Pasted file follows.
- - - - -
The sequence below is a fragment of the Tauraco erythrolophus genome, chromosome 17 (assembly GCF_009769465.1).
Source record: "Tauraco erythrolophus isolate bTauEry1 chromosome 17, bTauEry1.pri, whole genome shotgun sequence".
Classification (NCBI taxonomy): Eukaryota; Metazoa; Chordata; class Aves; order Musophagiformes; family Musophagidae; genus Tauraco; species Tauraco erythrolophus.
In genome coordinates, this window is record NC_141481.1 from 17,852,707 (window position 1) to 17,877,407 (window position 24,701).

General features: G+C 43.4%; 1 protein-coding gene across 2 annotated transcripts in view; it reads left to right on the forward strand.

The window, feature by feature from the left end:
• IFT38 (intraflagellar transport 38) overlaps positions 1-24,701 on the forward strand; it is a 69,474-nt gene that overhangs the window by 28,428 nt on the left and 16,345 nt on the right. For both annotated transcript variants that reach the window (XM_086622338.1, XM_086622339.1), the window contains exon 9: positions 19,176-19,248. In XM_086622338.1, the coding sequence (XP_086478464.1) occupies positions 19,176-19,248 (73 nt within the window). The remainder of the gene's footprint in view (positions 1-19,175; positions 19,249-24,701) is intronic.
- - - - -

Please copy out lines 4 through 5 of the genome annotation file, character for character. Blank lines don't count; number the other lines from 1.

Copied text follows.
In genome coordinates, this window is record NC_141481.1 from 17,852,707 (window position 1) to 17,877,407 (window position 24,701).

General features: G+C 43.4%; 1 protein-coding gene across 2 annotated transcripts in view; it reads left to right on the forward strand.